The undead are unimpressed and in the wake of the last battle, they can feel the swing of Death’s sickle and know exactly where the source is. They close on it like a hand around a candle’s flame. Manning sees it happening and orders to form squares. The numbers easily accommodate the formation, which is impressive to behold and a testament to the discipline of the soldiers that they can form up so quickly. When the hand closes onto the flame, it is not extinguished. It burns the hand. The undead come from everywhere, from the alleys, the broken windows, from behind and on all sides, but the shots tear them down. The bodies make small barricades, but the undead in this area, only a few hundred, have no more fight in them. The scrappers finish the squirming remains while the rest form ranks again and press on.

Deep inside the Baron District, Manning moves at an even pace, stopping anytime a threat approaches. But a terrible warning stops his heart in his chest and calls a halt on instinct. He feels like his heart has truly stopped and he can not loosen the pain. The building to the left of the formation starts cracking and shaking as though caught between a hurricane and an earthquake. The walls buckle and topple over the men, who break formation to escape, but some are too late. The fires explode in place of the building and the undead flow out like lava. Many of the zombies have caught fire, and reach with flaming arms for the soldiers. The formation flies apart and a real battle begins. They shoot and stab with ferocity of demons and the undead meet them furiously with unmatchable strength. Feeding on the death, the undead are not easily dispatched. A single stab with a bayonet will not finish them and soldiers must fight closely together to keep them at bay. The screams of the undead or screams of the wounded soldiers bleed together, but there is nothing to do but fight or run. The most brilliant strategist of the world could not turn the tide in favor of either side at this point. Manning joins them fervently and even the general does not feel himself above fighting. It takes vigilance to keep them down, and more are coming from the inflamed city, like soldiers from the gates of Hell fighting on home territory.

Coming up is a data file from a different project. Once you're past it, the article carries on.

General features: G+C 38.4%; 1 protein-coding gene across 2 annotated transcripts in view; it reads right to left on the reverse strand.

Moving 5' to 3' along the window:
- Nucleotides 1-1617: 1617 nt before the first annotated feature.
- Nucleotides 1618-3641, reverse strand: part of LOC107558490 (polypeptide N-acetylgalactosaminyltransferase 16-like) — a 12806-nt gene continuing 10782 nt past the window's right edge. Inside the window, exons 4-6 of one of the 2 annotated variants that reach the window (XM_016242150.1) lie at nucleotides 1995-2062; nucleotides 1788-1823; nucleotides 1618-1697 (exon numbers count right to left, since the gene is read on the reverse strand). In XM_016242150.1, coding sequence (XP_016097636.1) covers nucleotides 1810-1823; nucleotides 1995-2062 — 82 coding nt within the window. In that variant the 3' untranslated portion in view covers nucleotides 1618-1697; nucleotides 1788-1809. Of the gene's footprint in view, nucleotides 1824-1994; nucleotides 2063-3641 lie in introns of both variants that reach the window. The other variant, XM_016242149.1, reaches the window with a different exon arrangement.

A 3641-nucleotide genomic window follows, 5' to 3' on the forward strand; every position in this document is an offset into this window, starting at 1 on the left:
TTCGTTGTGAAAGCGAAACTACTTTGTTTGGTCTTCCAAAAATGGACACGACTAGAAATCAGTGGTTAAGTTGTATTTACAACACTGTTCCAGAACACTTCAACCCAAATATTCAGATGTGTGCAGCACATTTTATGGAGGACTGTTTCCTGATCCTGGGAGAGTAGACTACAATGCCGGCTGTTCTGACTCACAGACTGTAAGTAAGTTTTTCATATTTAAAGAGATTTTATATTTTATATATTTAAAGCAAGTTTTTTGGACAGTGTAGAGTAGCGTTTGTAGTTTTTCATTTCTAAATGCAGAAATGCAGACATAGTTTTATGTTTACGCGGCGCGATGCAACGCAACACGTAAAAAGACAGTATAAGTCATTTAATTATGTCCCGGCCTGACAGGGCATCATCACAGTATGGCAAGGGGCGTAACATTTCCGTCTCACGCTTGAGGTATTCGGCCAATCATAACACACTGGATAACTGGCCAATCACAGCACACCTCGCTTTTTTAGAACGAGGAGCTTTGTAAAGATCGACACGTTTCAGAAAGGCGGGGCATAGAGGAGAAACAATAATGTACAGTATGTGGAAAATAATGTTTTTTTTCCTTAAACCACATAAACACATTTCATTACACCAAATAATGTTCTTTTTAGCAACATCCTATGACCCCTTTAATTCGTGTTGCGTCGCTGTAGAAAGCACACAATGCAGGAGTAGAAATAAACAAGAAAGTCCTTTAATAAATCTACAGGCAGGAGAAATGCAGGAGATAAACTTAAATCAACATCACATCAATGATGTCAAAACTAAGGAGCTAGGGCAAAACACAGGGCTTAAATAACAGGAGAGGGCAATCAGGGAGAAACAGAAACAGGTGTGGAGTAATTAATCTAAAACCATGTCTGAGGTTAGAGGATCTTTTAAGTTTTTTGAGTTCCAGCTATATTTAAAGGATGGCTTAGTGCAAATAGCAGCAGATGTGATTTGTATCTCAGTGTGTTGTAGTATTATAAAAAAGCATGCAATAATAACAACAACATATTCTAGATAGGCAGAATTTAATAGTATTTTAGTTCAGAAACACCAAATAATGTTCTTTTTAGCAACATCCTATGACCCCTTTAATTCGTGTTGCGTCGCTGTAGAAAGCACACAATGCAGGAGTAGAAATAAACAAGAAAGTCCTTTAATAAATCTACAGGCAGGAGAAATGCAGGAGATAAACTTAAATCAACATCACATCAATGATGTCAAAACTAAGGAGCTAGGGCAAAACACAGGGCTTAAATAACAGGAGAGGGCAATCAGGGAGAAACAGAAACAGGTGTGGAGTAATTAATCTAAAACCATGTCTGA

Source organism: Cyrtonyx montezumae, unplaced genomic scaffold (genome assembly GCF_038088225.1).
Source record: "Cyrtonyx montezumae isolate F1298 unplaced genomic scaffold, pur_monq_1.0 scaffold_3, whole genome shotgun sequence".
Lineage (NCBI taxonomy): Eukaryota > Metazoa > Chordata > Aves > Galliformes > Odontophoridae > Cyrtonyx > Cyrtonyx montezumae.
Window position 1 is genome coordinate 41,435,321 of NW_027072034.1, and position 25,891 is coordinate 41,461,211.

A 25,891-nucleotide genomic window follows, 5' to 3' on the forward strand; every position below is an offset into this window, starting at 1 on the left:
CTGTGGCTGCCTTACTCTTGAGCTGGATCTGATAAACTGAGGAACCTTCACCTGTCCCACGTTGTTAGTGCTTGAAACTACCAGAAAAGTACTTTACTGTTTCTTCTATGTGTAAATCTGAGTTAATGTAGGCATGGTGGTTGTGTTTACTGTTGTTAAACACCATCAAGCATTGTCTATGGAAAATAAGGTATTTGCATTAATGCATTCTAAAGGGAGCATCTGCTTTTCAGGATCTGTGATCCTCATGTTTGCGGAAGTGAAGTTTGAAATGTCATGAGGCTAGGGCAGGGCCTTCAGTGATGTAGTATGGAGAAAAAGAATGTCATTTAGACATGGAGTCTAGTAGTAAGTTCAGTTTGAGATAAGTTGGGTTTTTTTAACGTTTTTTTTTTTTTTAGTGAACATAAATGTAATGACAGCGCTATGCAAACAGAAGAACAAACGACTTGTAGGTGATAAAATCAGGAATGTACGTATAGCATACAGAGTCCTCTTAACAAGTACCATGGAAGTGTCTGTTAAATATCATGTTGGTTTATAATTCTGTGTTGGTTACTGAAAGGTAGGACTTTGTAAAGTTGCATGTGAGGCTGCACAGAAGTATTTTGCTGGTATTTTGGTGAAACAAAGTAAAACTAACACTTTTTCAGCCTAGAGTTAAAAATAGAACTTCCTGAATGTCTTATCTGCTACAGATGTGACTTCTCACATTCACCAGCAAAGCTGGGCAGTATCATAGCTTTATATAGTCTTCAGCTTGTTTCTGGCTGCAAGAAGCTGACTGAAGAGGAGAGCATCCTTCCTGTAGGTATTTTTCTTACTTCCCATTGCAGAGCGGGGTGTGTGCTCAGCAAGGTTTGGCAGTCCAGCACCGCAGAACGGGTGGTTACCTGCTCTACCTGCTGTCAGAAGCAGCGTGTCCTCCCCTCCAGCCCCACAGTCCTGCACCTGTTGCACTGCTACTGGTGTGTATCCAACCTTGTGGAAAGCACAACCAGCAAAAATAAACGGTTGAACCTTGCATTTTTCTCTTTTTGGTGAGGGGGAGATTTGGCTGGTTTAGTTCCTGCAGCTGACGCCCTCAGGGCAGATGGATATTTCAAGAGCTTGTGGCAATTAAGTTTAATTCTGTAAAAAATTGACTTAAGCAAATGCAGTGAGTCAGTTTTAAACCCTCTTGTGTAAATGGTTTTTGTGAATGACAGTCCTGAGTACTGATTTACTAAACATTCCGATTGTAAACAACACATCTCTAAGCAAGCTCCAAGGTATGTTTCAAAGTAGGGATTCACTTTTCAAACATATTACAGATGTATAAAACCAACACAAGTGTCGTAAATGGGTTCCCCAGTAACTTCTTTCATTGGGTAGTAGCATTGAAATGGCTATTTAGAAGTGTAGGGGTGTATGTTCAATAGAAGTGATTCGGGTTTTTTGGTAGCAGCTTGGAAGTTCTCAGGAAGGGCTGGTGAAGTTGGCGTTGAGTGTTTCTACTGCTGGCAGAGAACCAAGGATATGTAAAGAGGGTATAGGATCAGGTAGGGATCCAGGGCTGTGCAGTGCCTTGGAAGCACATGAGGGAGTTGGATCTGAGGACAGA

No quarter offered, none accepted, the fight is in the hands of fate, until every zombie seizes up as though struck by chains of lightning, then hold entirely still. The soldiers do not hesitate to take advantage, but hack the nearby frozen zombies down before taking an open moment to reload or just breath and regain strength. The flames diminish around a figure, as though their heat and energy were being sucked into him. It seems to make sense to Manning that at this moment their prey would find them.

Stanimir has grown taller and his muscles have swelled beyond the limits of his skin. His twin broadswords have returned to his hands and he wears the heads of the Warders like jewelry. He has become the focus of the dark forces that desire the city in ruins, and all the zombies around him bow to his will. He holds them in their place as he struts forward. His vanity must be satisfied and as he commands them through mere thought, the zombies open a path for him.

“That’s him,” General Taggert says, having no doubt that only such a terrible being could have killed his son. Only something of such grand scale and evil majesty could have interrupted his family’s legacy. And now he will destroy Stanimir.

Stanimir’s numerous shadows move around frantically, illogically. Manning sees claw marks left across a wall by one of the shadows.

“Form up! Form up!” Manning yells with no intention of underestimating his adversary. Stanimir smiles. “Fire at will!” Manning yells, Stanimir stretches his enormous arms and exposes his chest. As though made of iron, when the bullets hit him they do not pierce his skin. The men reload quickly, the zombies and Stanimir move forward. “Pull back! Retreat!”